Frankenstein makes clear of Frankenstein’s innocence before everything becomes tragic. The reader is shown his largely happy and privileged childhood, his blameless obsession with knowledge, and how he arrived at studying what would soon become his downfall. When Frankenstein creates the monster the immediate effect is his disappointment and exhaustion. He is sickened by his own work and regrets the creation from the moment he saw it in the way everyone else will see it. Frankenstein is our tragic figure but the effects of his tragic flaw do not end with his own suffering.
A few years after the night when the monster began to breathe, he murders Frankenstein’s brother in Geneva. The feelings evoked by this action are much stronger than Frankenstein’s own suffering—not only due to the increased magnitude of the action but also because William was innocent. Frankenstein had brought his own suffering upon himself, yet William, and the many others who suffer from his death—including Elizabeth who blames herself—have done nothing to deserve such a fate.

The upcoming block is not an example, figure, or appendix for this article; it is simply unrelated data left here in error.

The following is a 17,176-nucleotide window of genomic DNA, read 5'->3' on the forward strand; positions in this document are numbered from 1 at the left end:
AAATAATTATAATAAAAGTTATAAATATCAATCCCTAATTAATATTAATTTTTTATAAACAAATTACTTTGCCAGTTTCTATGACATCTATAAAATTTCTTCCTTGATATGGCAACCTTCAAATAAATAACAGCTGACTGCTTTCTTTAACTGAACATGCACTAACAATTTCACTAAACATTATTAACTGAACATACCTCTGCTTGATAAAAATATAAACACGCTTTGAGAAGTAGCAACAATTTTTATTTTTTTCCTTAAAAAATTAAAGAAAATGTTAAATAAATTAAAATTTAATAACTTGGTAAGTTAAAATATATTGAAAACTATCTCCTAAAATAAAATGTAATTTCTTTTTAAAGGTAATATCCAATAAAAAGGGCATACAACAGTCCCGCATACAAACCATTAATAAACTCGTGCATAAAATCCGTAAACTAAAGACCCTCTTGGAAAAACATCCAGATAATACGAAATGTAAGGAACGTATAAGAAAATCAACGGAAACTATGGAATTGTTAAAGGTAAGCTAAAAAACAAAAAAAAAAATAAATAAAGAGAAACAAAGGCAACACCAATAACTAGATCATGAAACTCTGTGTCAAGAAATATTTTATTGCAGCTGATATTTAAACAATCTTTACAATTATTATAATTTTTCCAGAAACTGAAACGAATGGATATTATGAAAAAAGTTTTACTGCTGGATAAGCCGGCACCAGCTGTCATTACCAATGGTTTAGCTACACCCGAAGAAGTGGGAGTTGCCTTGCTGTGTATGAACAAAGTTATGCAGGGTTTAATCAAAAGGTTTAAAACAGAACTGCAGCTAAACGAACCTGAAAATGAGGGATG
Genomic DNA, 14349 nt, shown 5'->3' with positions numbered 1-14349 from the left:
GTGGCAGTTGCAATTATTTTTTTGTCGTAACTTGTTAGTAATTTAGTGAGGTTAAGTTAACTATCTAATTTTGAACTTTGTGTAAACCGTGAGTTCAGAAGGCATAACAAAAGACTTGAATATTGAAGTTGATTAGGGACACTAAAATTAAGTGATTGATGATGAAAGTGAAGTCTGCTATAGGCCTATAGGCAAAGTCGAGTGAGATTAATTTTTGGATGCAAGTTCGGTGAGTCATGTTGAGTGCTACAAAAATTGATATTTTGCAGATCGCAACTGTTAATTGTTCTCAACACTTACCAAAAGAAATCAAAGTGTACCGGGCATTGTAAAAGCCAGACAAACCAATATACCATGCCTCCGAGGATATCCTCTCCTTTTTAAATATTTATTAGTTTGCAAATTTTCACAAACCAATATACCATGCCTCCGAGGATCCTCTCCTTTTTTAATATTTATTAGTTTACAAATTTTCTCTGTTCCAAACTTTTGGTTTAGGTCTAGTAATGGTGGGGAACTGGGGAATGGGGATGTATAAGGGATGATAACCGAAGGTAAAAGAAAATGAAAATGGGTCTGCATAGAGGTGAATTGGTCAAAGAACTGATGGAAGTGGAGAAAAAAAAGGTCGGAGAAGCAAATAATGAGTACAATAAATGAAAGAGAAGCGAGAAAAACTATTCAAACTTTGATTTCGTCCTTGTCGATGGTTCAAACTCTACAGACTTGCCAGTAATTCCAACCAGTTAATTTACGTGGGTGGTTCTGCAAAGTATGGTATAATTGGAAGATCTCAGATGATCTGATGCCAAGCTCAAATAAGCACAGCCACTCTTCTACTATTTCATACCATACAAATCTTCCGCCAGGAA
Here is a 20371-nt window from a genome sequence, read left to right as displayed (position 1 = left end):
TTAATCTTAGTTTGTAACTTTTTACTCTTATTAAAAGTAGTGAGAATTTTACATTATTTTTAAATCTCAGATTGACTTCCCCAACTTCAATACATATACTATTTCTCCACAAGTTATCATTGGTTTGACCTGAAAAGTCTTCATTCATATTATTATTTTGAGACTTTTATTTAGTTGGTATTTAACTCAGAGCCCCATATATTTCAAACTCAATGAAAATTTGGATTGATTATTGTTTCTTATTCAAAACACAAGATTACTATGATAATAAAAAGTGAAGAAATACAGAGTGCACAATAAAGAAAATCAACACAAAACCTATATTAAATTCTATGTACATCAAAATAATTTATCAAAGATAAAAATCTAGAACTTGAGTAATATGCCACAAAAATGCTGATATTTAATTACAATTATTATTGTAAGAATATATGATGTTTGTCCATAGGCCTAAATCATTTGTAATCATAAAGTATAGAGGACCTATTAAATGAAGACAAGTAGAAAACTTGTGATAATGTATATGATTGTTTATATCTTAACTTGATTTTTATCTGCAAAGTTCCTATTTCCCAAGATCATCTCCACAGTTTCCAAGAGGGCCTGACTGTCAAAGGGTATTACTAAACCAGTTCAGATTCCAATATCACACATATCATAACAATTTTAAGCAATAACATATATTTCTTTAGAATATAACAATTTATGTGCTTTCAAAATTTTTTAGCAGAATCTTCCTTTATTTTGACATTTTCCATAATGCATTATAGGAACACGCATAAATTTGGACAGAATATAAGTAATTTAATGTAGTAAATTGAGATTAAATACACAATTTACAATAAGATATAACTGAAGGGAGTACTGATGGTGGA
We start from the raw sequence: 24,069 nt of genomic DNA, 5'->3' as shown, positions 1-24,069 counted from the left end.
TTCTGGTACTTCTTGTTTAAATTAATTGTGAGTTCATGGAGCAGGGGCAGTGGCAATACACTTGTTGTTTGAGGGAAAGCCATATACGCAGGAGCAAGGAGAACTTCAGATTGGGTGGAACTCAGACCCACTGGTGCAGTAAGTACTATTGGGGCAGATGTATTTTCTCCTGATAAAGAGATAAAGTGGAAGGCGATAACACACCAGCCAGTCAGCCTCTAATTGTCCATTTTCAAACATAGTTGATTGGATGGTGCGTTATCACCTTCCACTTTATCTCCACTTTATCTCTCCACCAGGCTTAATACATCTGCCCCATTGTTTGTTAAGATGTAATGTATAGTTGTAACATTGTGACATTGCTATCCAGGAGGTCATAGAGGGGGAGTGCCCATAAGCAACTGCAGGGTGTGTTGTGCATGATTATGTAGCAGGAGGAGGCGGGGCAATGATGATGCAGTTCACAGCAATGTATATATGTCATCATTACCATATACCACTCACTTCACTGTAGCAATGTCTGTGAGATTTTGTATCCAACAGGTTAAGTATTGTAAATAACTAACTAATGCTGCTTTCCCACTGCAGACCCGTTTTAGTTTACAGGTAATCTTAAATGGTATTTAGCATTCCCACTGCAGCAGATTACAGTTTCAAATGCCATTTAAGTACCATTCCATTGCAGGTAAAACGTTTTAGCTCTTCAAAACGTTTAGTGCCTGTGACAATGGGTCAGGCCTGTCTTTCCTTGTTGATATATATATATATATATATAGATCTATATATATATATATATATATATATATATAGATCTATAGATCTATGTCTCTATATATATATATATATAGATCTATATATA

The persecution of the innocents does not end with William. Jeanie, Henry, Frankenstein’s father, and Elizabeth all come to pass as well. With each additional death more and more emotion is evoked for the guiltless and less and less sympathy is given for Frankenstein’s own suffering as everyone who he loves is taken from him. This is partly due to the lost opportunities to end the torture and also due to the guiltiness of Frankenstein. He is the indirect reason for all these deaths; he is the cause of all this tragedy.
Frankenstein as a novel would not be nearly as emotion evoking—and thus not nearly as successful of a tragedy—if the suffering had only been Victor’s. Although not completely fair, the guilt is assigned to him along with the monster for the many deaths and sadness. Henry’s dreams of future work, Elizabeth’s dreams of a happy marriage, and William’s childhood were all taken away as a result of Victor’s project. The tragic vision of Frankenstein is far greater as a result of the “divine lightning,” as Northrop Frye calls it, since there are purely innocent victims.